According to a new Redfin report, real estate investor purchases are plateauing after record numbers in the third quarter of 2021. As with homebuyers, some investors are backing off while others are taking advantage of the drop in competition. 

The net effect is a reflection of the overall market, but with some good news for homebuyers. 

Investor purchases below 2021 record highs

Investor purchases in the second quarter of 2022 reached 87,500 homes—11% more than the previous quarter and 5.9% more than the same time last year. 

That number is down compared to purchases in the third quarter of 2021 (93,700) when the pandemic-driven buying frenzy reached its peak, but it’s still well above pre-pandemic numbers.


In 2019, investors purchased about 60,000 homes per quarter. 

Some investors are motivated, others scared off

For some, the cooldown in the housing market means a chance to snap up more properties while competition is less intense; for others, the higher costs have them hitting the pause button. 

Redfin Senior Economist Sheharyar Bokhari highlighted some of the factors behind investor behavior: 

Those who plan to turn homes into rentals are still in the market because high rental payments help offset the cost of the home, and the home will likely grow in value over time. Others are motivated by discounts from home builders looking to sell off extra inventory as individual buyers pull back. But investors in the flipping business have quicker turnaround times, so they’re shying away because the prospect of falling home prices means they may lose money when they relist in six months or a year.

Sheharyar Bokhari

Redfin Senior Economist

Real estate a better investment than stocks

Bokhari doesn’t see investor purchases bouncing back to 2021 numbers. Still, they’ll probably remain above those from before the pandemic because the housing market is fairly stable compared to today’s volatile stock market. 

Investors who buy properties as rentals will still make a profit, thanks to high renter demand and vacancies near record lows. 

That said, with fewer investors in the market, regular buyers will face less competition

Ultimately, investors and regular buyers who can still afford to purchase homes have an advantage since many buyers have been priced out. 

Purchases of low- and high-cost homes plateauing

After the pandemic-driven surge of 2021, purchases of both low- and high-priced homes are plateauing. Investor market share is at or near record highs for both, and single-family homes are, by far, the most popular property type. 


Purchases have leveled off but remain well above pre-pandemic numbers. Investors purchased almost 65,000 single-family homes—up 8.5% year over year.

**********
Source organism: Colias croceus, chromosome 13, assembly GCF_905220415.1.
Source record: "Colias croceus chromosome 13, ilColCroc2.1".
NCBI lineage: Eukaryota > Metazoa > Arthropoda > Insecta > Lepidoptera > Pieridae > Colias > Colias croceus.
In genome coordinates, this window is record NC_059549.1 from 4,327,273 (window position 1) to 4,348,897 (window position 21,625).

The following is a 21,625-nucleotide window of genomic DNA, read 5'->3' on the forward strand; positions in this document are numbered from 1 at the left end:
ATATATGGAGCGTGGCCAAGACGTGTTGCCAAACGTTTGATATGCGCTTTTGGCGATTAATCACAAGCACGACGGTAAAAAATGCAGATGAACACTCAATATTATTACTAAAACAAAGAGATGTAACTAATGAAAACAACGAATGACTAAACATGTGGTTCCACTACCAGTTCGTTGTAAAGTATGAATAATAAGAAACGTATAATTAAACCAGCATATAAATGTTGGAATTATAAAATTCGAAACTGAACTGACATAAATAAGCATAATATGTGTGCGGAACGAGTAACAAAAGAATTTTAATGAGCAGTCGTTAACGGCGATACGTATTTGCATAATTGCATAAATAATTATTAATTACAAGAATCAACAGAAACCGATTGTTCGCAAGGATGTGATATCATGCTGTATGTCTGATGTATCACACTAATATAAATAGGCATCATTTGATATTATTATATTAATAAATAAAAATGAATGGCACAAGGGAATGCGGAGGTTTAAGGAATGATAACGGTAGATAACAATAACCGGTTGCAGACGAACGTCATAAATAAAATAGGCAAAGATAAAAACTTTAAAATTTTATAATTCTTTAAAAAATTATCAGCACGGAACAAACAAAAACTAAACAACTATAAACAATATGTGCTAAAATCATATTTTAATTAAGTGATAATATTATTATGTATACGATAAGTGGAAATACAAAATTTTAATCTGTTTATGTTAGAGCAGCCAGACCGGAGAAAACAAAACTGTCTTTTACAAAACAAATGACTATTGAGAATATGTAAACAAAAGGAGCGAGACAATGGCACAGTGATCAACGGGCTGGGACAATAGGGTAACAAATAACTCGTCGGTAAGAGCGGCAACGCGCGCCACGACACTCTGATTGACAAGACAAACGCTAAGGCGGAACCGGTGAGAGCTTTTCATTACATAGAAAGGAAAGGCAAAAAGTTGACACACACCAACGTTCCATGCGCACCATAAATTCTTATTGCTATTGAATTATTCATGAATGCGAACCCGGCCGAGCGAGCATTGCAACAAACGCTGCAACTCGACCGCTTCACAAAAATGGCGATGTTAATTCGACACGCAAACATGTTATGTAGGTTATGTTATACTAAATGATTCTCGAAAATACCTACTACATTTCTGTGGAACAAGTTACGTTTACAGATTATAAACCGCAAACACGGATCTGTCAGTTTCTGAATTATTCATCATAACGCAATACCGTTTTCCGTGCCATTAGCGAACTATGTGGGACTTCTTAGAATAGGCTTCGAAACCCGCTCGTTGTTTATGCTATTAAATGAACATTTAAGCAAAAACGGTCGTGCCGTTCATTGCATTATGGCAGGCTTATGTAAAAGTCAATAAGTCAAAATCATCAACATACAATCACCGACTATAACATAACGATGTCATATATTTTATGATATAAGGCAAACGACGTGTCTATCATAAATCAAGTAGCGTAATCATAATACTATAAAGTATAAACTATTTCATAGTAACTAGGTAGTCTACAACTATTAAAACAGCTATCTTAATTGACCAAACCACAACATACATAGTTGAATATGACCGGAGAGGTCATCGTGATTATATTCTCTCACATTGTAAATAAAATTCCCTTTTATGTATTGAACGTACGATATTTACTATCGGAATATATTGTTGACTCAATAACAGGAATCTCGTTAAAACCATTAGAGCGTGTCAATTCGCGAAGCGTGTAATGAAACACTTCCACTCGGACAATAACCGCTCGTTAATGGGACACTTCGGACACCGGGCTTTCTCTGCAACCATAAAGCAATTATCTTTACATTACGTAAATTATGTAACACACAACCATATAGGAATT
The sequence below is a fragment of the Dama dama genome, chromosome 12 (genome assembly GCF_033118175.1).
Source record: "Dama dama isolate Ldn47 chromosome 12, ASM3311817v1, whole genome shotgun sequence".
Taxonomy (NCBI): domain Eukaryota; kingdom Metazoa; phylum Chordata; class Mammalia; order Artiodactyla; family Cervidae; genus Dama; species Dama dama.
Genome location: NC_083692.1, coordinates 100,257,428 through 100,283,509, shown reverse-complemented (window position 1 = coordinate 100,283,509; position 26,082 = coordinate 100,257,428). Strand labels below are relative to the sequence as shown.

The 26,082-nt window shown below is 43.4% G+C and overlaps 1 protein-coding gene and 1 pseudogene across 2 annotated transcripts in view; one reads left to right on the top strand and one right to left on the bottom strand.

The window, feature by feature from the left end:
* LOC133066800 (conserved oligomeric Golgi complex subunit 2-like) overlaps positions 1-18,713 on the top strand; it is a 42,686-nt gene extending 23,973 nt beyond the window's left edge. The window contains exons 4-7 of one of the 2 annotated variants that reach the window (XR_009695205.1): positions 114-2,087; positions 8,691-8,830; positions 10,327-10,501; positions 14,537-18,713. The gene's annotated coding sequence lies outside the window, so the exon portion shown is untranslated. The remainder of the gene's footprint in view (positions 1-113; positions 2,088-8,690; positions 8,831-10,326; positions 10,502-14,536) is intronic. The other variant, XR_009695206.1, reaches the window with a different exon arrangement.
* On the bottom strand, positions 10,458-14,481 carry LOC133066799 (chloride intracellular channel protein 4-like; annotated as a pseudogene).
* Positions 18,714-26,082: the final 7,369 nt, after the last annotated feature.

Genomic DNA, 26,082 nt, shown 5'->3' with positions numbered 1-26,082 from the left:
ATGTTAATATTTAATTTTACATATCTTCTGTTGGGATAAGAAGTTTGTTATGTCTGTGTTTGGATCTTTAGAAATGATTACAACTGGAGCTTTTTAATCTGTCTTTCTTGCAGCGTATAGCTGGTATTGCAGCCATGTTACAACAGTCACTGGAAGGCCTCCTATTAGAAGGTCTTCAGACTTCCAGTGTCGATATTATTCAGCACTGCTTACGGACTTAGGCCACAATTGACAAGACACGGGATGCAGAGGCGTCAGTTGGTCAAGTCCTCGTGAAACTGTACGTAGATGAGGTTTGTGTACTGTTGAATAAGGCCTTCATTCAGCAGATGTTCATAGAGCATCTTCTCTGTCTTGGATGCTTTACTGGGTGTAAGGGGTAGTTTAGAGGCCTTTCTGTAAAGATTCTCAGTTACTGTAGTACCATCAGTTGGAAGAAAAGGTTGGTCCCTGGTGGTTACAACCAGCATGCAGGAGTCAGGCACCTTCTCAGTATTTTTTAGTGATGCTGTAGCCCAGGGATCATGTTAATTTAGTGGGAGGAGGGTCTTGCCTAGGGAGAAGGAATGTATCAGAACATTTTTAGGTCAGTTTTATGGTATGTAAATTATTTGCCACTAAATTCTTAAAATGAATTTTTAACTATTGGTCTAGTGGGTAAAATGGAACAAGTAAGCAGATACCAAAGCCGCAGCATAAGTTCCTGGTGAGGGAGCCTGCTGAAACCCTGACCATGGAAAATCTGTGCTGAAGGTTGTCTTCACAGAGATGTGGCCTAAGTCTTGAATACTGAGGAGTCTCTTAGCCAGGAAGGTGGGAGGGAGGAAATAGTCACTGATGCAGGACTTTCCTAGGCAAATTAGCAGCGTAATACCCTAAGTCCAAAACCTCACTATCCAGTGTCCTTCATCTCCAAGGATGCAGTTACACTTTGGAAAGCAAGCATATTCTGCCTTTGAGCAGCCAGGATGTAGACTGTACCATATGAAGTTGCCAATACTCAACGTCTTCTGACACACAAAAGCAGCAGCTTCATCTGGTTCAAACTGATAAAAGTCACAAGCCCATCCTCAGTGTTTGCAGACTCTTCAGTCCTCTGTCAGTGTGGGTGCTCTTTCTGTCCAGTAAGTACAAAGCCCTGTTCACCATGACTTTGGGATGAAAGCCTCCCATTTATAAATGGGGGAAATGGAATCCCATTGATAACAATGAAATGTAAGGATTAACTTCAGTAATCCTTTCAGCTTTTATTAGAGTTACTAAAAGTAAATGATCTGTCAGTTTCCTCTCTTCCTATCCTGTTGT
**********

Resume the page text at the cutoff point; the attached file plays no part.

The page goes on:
That number is down from the record high (about 70K) set in the third quarter of 2021 but well over the 40,000 per quarter from before the pandemic. 


On a related note, investors bought a record 5,300 townhomes this quarter—up 10.9% year-over-year—compared to about 3,000 per quarter before the pandemic. 

Top 5 Metros for Investor purchases 

Investor purchases in Jacksonville, Florida, were up more than 40% year-over-year. Investors bought 31.9% of the homes sold there in the second quarter—the highest market share for investors of all the metros in Redfin’s analysis. 

Atlanta’s share comes the closest at 31.8%, followed by Las Vegas (31.5%), Phoenix (31.2%) and Miami (29%).

In all five of these metros, investor purchases were up from a year ago and from the previous quarter. Jacksonville saw an increase of 40.7% year over year, followed by Atlanta (28.2%), Las Vegas (13.9%), Miami (9.3%), and Phoenix (2.3%). 

At the low end of that spectrum, Providence, RI, was the least popular metro for real estate investors, who took up 7.3% market share. Washington D.C. was next at 8.1%, then Montgomery County, PA (8.3%), Seattle, WA (8.7%), and Warren, MI (9.5%). 

Top takeaways for real estate agents

Some agents have noticed investors waiting for listings to go stagnant before making an offer, which increases their chances of getting the property at a lower price point.

Some sellers are rejecting investor offers because they’re below asking price and often come with long inspection periods. They don’t want to risk missing out on better offers only to see investors back out during the inspection. 

Buyers and sellers need to know what they’re facing in your market. Stay informed with BAM news and other reliable sources, like KCM, to help your clients make informed decisions.